For approved hand-ins, students will receive general feedback during subsequent lectures. For not approved hand-ins, students will receive individual feedback, which will clearly state opportunities for improvement and subsequent approval.
All students need three approved activity hand-ins to be eligible for examination. This offers ample possibilities for missing an activity or not receiving approval for a hand-in.
The course manager will handle situations where students fail to achieve three passed hand-ins on a case-by-case basis and will offer alternative possibilities for getting approval.
The notion of activities in visualization teaching and learning has received sustained attention in scholarly research, such as the didactic framework for learning activities presented by Keck and colleagues . In their work, they for example, suggest that conceptual/procedural knowledge acquisition in relation to the middle levels of Blooms taxonomy is well-supported through such time-bounded activities.
 M. Keck, E. Stoll and D. Kammer, "A Didactic Framework for Analyzing Learning Activities to Design InfoVis Courses," in IEEE Computer Graphics and Applications, vol. 41, no. 6, pp. 80-90, 1 Nov.-Dec. 2021, doi: 10.1109/MCG.2021.3115416.
The student will receive the grade NA (not approved) at the ordinary exam, if the mandatory activities are not approved and the student will use an exam attempt.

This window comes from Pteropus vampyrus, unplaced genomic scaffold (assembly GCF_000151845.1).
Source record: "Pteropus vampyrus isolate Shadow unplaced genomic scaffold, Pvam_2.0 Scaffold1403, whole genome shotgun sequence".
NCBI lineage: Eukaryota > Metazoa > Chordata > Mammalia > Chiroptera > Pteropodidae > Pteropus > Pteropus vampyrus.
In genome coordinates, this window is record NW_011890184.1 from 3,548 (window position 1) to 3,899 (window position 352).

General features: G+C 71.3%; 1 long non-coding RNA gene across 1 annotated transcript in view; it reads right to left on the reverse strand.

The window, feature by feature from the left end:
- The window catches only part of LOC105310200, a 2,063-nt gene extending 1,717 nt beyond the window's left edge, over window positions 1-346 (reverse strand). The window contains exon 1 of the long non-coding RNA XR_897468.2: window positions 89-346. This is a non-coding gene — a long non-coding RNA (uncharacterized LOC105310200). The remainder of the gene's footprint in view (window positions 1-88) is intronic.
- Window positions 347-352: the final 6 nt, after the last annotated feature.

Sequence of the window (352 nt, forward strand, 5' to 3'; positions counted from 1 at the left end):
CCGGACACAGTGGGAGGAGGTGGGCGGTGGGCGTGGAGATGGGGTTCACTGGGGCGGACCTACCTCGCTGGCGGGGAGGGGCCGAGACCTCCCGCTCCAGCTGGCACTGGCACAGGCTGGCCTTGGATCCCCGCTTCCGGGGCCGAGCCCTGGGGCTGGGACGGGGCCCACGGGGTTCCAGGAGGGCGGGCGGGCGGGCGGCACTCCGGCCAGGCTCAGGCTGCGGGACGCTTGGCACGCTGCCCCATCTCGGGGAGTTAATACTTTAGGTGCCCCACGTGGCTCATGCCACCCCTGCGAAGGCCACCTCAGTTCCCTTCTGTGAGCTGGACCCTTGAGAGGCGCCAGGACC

The course is mainly drawing on Munzner (2014) and selected chapters of Kirk (2019).
Munzner, Tamara (2014). Visualization Analysis and Design (1st ed.). A K Peters/CRC Press. 428 Pages. ISBN 978-1-4665-0891-0 (hardback). https://doi.org/10.1201/b17511 (available online through campus network).
Kirk, Andy (2019). Data Visualisation: A Handbook for Data Driven Design. 2nd ed. London: Sage. ISBN 978-1-5264-6892-5 (paperback) or 978-1-5264-6893-2 (hardback).
Other study material relevant for the course will be made available through LearnIT.
Student Activity BudgetEstimated distribution of learning activities for the typical student
- Preparation for lectures and exercises: 25%
- Lectures: 20%
- Exercises: 20%
- Assignments: 15%
- Exam with preparation: 20%
Ordinary examExam type:
C: Submission of written work, External (7-point scale)
C1G: Submission of written work for groups
The students will develop a data visualization project. Starting from an existing dataset the students will produce one or more data visualization artifacts and will write a report where they will discuss:
- the data, including any pre-processing,
- the chosen design goals,
- the produced visualization artifact(s),
- the design principles and inspiration considered,
- the design process, as well as the ethical and societal issues of their work.
The report length should be within 20-30 normal pages, excluding figures and appendices.
- The project will be carried out in groups of 4-5 students
C: Submission of written work, External (7-point scale)
C11: Submission of written work
Time and dateOrdinary Exam - submission Wed, 17 May 2023, 08:00 - 14:00
Reexam - submission Wed, 26 July 2023, 08:00 - 14:00